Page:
November 5, 2002 – News at a glance

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Interview: polls open
Across the state Tuesday, town clerks are working to ensure that Election Day runs smoothly. Steve Delaney talks with Dencie Mitchell of the Vermont Town Clerks’ Association. (Listen to the interview online.) (VPR)

Senate races likely to impact Jeffords, Leahy
Even though their names are not on the ballot, Vermont’s two United States senators have a lot at stake on Election Day. If the Republicans gain control of the U.S. Senate, Pat Leahy and Jim Jeffords will no longer chair two of the Senate’s most important committees. (Listen to the story online or read the transcript.) (VPR)

Champion lands resolution
Governor Howard Dean and a group representing Vermont hunters say they’ve resolved one of the most contentious issues of the 2002 Legislature. Late last week, Dean signed an executive order that guarantees hunters may access all parts of the Champion timberlands in the Northeast Kingdom. The sportsmen had complained that they might be excluded from a state-owned ecological reserve on the property. (Listen to the story online or read the transcript.) (VPR)

Constitutional amendment
Voters will be deciding Tuesday whether to amend the Vermont Constitution. The issue is whether the constitution should continue to mandate judges’ retirement at 70 years of age. (AP)

Fairbanks Scales workers strike
Union members at Fairbanks Scales in Saint Johnsbury are on strike. The workers began marching in protest outside the Fairbanks building at about 6:00 a.m. Monday. (AP)

Vermonters vote on state and local officials
Vermont votes Tuesday for its first new governor in more than a decade, as well as other offices ranging from U.S. Congress to justice of the peace. Turnout is often light in years without a presidential election, but both major parties in Vermont have launched energetic get-out-the-vote efforts. (AP)

NH election turnout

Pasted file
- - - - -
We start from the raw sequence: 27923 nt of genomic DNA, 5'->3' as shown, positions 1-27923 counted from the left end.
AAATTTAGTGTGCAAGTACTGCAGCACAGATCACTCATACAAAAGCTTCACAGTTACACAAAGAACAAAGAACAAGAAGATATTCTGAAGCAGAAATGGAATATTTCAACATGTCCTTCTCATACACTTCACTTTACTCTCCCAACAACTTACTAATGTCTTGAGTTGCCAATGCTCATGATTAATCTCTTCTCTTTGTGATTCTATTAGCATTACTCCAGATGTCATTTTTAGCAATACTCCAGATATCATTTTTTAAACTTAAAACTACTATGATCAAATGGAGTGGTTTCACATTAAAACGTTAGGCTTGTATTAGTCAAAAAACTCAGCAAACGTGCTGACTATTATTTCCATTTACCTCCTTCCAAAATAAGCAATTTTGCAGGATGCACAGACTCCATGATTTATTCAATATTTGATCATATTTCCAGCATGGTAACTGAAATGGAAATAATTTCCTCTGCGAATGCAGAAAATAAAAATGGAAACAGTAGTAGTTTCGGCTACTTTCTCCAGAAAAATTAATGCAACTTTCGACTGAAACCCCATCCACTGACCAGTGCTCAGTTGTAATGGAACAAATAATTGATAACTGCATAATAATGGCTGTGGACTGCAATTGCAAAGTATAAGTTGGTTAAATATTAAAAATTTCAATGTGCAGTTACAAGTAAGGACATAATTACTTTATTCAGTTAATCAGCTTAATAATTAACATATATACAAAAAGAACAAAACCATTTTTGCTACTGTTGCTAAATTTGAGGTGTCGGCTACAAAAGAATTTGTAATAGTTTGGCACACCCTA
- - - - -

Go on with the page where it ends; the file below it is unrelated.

New Hampshire’s top election official expects a record turnout in Tuesday’s election. Secretary of State William Gardner believes 60% of the voters will cast ballots, as many as 385,000. Early voting in Manchester wards, which opened at 6:00 a.m., indicates a robust turnout. (AP)

Harriman Reservoir
Voters in Wilmington will vote again on a town nudity ordinance. It’s another step in a long-running debate over whether nudity should be permitted at a popular local swimming area on the Harriman Reservoir. (AP)

Rutland DWI arrests
In Rutland County, Deputy Sheriff Mike Nesshover arrested 103 people for drunken driving in the past year. No formal records are kept on arrests by individual officers, but some of Nesshover’s colleagues think that puts him at or near the top among Vermont police officers for enforcing against DWI. (AP)

Randolph land protection plan
The town of Randolph is seeking a $500,000 federal grant to protect a scenic parcel of land near Interstate 89 from development. The town hopes to combine that money with $100,000 in state money and buy development rights to a 15-acre parcel just off Exit 4 of the Interstate. (AP)

Pownal sheep killing
A Vermont game warden says he believes three sheep found dead in Pownal recently were killed by a domestic dog or dogs. Game Warden Travis Buttle says he does not believe it was a wild animal such as a coyote or fisher, because the carcasses weren’t devoured. A town constable initially thought the animals might have been shot. (AP)

Rooms and meals tax proposed in Williston
The town of Williston is considering imposing a 1% local tax on meals and lodging. Town officials say the additional tax could bring in an estimated $80,000 a year and cut the property tax rate by 1%. The Select Board hopes to decide by early January whether to put proposal on the ballot on Town Meeting Day in March. (AP)

Springfield tourism center planned
Business officials in Springfield want to create a visitors’ center downtown. The regional Chamber of Commerce is applying for a $347,000 grant to buy a historic building on Main Street and to convert it into a state of the art tourist center. (AP)

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